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Cup drivers test at new-look Phoenix

Cup drivers have been having their first real opportunity to try out the new-look Phoenix International Raceway, after a major remodelling and repaving project that began in March.
Phoenix International Raceway has been hosting its first full test session since the completion of the major repaving and reconfiguration project that began in March and which was finished in mid-August.

As well as a complete repaving of the 1-mile oval track, there have been a series of changes to the track layout intended to promote more side-by-side racing and that should improve lap speeds by 2-3mph.

Changes include widening the front stretch from 52 to 62 feet; reconfiguring pit road with the installation of concrete pit stalls; pushing the dog-leg curve between Turn 2 and Turn 3 out 95 feet while tightening the turn radius of the dog-leg from 800 to 500 feet; and changing the banking - with 10-11 degrees between turns 1 and 2 and in the apex of the dog-leg, and 8-9 degrees in turn 4.

"This is a brand new facility," said Robin Pemberton, NASCAR vice president of competition. "These teams will have to throw out their notebooks and start over."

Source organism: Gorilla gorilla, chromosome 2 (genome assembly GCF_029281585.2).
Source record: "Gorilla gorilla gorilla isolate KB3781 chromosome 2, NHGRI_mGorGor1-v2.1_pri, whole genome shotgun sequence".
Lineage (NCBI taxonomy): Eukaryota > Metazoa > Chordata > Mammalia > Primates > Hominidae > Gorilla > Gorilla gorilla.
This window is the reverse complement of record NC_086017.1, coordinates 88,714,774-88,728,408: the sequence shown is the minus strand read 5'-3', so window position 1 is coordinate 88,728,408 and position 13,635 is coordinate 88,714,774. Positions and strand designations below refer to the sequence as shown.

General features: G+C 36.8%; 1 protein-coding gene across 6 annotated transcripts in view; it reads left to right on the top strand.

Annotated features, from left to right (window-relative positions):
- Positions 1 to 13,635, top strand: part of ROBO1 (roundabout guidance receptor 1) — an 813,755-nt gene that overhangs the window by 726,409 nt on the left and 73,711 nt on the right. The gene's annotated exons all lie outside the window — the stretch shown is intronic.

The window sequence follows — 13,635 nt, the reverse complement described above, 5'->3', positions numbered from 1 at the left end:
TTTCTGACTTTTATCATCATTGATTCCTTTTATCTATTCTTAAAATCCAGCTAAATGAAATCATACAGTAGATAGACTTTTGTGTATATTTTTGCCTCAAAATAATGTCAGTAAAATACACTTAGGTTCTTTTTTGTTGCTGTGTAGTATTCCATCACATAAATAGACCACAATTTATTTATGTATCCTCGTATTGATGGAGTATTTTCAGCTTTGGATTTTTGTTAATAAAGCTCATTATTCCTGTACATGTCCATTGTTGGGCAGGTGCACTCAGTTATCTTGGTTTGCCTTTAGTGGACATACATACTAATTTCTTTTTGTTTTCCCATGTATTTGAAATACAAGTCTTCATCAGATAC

"Nice to have that wide front straightaway," said Jeff Gordon. "I like the new pit road, as well. Getting used to the dogleg now on the back straightaway, which is quite a bit different than what it was before."

"The only place that seems familiar to me is Turn 3," agreed Regan Smith after his early laps on the raceway, on the first of two days of scheduled testing at the new-look Phoenix.

"The exit of Turn 2 is very unique; very different," commented Jeff Burton. "The back straightaway has a lot of banking and it's like falling into a hole; it's pretty cool and it is neat to do something different here."

"It's cool with the new banking," contributed David Ragan. "There is a little bit more speed."

As with any newly-repaved race track, there will be a period where the new surface is settling and sealing, and it will also need a lot of rubber to be laid down to allow the drivers to start feeling comfortable with it again.

"Anytime you repave a race track you always have that 6-8 month period where the asphalt is wearing," said Ragan. "It is curing and it is coming into its own. It gives us a hard time to figure it out, but the track will only get better with time."




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Mike Skinner, driving a Michael Waltrip Racing Electronic Fuel Injection NASCAR Sprint Cup Series car, pulls onto pit road during a test on Tuesday at Phoenix International Raceway in Avondale, Ariz. [Picture Credit: Norm Hall/Getty Images for NASCAR]
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